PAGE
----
Why do we run?
It’s a question runners are asked regularly, especially ultrarunners. In a sedentary society where the average person will circle a parking lot eighteen times to park 15 feet closer to the store, running seems like an unnecessary burden.
Yet millions of us spend hours and hours per week running.
What propels us to do this often-times difficult activity?
I’ve always been fascinated with human motivation. It hits at the fundamental question of why we do what we do. It’s the fuel that ultimately drives all human behavior. Understand motivation and you understand humanity.
As a psychology student, I learned the basics of motivation. As a high school teacher and coach, I applied those lessons through endless experimentation. I focused on the types of motivation that drove different individuals. This deep fascination permeated pretty much every aspect of my life. When I started running, I asked my fellow runners a million questions in an attempt to plumb the depths of their psyche. More importantly, I asked myself the same questions.
Why did I run?
This question came to the forefront after I ran Grindstone this last year. Even though the race went extremely well and I had a great time, my motivation to run basically disappeared. I didn’t start the Chimera 100 a month later. I didn’t make the journey to Across the Years. Shelly and I ran the San Diego Trail Marathon… and it wasn’t enjoyable. The race itself was great… we just weren’t into it. Over the last six months, I’ve run about 100 miles. We’ve joked that we may never run another race again.
So what happened?
I realized pretty early that running slowly became less intrinsically motivating than it was years ago. The inherent challenges of learning how to run barefoot and run ultras were more or less met. There was less discovery. Less territory, both internal and external, to explore. The relative “newness” of running disappeared. It’s been replaced by other activities, most notably jiu jitsu.
Interestingly, my motivation to teach about running is as strong as ever. I published the Squirrel Wipe book, am working on an Interwebz-based running form project, and should be teaching live running classes in the San Diego area within a month or so. It is tempting to attribute this interest to the extrinsic motivation of money (we’re dirt-poor at the moment), but it’s not. I’d do all of this for free if I didn’t have a family to feed. It’s deeper- teaching satisfies a deep intrinsic drive. Since leaving the classroom, my ability to teach has been limited to the occasional running clinic. These new projects take me back to where I’m most happy- teaching others.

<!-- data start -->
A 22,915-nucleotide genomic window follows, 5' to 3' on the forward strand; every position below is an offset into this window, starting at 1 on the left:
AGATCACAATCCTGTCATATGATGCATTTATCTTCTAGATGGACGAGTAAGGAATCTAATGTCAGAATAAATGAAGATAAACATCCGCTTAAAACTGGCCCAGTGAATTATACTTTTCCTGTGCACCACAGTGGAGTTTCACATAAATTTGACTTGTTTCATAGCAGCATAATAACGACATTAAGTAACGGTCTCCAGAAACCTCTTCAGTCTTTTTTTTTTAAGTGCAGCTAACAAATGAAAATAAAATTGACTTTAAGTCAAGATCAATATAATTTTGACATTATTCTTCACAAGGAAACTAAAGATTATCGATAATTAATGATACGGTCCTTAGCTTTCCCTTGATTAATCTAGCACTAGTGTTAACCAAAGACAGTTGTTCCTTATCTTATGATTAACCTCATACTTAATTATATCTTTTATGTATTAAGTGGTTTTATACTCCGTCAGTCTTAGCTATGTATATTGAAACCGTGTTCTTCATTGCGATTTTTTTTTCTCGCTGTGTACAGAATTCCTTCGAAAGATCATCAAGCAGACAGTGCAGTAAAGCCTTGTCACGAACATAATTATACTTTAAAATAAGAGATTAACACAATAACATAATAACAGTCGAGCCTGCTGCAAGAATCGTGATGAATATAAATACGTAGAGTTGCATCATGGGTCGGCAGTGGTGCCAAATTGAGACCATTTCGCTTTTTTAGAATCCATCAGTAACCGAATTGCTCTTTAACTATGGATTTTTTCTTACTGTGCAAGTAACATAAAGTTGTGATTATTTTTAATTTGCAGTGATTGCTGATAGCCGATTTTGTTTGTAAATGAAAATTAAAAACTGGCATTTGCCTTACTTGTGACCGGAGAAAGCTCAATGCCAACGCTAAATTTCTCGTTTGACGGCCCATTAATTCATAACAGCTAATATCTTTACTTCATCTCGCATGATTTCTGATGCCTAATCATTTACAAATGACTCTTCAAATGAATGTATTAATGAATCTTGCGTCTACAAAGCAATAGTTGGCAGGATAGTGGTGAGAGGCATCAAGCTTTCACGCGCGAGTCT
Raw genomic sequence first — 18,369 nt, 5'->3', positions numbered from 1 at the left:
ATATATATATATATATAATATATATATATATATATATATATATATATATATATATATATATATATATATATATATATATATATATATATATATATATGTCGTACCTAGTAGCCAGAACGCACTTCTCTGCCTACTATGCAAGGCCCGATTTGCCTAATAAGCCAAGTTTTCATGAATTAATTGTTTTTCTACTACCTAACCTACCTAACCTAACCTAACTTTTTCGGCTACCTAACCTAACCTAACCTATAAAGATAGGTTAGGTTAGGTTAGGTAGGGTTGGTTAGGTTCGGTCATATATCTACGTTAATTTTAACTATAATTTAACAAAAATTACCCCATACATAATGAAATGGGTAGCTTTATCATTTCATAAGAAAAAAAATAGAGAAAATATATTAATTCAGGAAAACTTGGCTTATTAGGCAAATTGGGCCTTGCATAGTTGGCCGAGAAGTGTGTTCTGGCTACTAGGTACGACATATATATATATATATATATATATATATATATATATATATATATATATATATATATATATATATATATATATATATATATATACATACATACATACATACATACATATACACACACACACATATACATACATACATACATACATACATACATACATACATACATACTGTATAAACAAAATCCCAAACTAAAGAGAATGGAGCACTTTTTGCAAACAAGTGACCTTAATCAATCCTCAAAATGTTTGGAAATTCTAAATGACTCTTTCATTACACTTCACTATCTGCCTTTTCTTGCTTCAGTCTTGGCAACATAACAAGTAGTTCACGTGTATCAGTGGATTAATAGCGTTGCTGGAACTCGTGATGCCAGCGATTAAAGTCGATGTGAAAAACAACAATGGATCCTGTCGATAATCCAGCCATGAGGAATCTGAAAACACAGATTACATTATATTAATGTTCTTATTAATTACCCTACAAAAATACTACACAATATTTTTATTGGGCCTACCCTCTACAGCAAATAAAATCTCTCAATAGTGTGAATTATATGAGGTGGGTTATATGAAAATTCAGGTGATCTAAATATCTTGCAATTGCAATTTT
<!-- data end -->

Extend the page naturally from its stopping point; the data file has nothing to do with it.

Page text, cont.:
That brings me back to the original question- why do we run?
Perhaps more importantly, what happens when we lose that motivation to run?
I’m perfectly content with my present situation. I’m happy focusing on the ‘jits and teaching other about running. I don’t feel a longing to get back to training or running a particular race. In the event a cool casual run in an interesting place (sweet-ass mountains, perhaps?) with good friends materialized, I’d consider it. Otherwise I’m okay with very limited running. All of the positive experiences (learning, exploring, physical exercise, etc.) can be accomplished via other activities.
Maybe I just need to head up to LA and do a few beach runs with Sweeney (hint: it involves topless chicks):
What about others? How many of you have lost the motivation to run? Did it go away forever? Was the running replaced by some other activity? Why do you think you ran (or still run?) What is your motivation?
Share your thoughts in the comments section!